In this chapter Jeffrey Goldstein argues that the application of complexity theory to management is not a fad because, unlike most management fads, complexity theory is based on mathematics, continues to evolve as a field of study, and is coevolving with organizational studies.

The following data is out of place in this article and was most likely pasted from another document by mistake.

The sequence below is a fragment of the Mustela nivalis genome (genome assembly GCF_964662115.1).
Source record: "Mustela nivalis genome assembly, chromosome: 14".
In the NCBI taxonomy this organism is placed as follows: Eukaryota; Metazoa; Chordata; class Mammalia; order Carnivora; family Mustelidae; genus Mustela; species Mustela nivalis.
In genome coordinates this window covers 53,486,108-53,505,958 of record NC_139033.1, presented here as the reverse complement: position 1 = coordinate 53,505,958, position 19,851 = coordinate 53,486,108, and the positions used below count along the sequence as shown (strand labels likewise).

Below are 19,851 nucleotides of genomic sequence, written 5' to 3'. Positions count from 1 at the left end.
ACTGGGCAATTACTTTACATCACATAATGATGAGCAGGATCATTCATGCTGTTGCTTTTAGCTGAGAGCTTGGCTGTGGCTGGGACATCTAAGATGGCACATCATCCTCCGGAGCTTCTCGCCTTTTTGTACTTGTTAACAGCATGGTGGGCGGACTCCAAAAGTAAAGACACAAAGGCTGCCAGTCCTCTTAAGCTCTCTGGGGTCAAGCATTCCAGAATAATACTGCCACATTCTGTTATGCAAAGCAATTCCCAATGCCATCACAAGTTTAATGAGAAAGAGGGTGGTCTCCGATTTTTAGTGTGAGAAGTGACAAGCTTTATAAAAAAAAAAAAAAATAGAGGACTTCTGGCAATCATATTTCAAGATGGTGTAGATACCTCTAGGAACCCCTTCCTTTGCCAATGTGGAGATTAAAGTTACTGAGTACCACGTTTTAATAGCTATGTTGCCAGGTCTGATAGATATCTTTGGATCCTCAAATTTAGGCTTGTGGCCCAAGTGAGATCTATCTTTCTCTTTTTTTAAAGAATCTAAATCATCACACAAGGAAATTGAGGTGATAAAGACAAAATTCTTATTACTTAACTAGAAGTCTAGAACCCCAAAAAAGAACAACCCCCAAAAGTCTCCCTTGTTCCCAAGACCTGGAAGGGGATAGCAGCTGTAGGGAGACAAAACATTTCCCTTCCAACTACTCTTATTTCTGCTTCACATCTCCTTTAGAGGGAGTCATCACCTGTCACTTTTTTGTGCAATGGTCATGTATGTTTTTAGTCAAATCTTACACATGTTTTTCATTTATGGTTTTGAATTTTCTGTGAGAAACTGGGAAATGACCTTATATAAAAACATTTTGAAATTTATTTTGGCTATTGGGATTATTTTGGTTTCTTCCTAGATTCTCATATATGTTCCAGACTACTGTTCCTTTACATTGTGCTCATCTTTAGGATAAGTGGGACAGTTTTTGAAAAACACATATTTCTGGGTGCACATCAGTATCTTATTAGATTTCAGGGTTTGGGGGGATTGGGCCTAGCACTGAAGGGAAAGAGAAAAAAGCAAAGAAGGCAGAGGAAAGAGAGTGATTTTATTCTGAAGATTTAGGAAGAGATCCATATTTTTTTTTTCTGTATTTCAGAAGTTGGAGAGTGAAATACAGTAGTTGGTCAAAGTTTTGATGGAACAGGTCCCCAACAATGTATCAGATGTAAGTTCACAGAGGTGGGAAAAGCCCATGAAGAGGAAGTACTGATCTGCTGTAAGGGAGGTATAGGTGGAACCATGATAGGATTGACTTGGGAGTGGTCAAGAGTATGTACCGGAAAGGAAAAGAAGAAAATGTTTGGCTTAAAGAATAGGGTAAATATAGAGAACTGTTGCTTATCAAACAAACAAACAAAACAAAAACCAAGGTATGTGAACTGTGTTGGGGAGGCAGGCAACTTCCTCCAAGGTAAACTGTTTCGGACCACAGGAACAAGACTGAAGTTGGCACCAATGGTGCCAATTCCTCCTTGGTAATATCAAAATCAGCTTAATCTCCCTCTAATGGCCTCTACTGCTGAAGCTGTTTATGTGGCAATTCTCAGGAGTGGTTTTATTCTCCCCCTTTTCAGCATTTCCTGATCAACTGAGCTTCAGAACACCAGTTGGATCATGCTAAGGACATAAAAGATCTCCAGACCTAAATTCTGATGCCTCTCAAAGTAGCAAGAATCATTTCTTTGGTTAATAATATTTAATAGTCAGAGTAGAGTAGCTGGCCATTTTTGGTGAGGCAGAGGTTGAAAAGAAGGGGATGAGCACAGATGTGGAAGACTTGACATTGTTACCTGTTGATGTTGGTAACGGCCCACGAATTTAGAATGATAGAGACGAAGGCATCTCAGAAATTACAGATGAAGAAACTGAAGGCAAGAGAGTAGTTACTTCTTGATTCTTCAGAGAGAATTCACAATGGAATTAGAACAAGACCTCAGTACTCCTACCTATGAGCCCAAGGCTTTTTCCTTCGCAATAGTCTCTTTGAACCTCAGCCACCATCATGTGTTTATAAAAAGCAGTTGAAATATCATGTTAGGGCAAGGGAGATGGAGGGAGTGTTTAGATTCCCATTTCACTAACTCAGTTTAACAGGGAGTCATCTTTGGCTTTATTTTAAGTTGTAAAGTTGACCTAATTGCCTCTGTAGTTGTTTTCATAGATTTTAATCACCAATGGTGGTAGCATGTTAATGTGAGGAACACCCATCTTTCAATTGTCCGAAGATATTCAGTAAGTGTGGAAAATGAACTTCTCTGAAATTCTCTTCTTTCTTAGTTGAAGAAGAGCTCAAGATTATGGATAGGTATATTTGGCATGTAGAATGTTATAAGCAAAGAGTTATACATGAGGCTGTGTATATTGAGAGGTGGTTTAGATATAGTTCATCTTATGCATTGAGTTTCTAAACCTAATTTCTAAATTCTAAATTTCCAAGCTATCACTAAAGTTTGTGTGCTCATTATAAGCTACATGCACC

At the height of the Chinese Communist Revolution, when one of the leaders was asked by a Western journalist whether he thought the French Revolution had been a success, he answered, “It’s too soon to tell!” Today, as we are witnessing the application of complexity theory to the study of organizations, we need seriously to ask whether these applications will have more staying power than the numerous fads besieging organizational research in recent years. In fact, we already have an affirmative answer in the fact that, despite the present flurry of activity, the use of complexity ideas in organizational studies is not very new. Nascent complexity ideas from the earlier systems sciences of cybernetics, general systems theory, and systems dynamics have been influencing organizational studies for over half a century with such notions as feedback, self-organization, and closure. In 1988 I published my first article using the complexity idea of self-organization to rethink the facilitation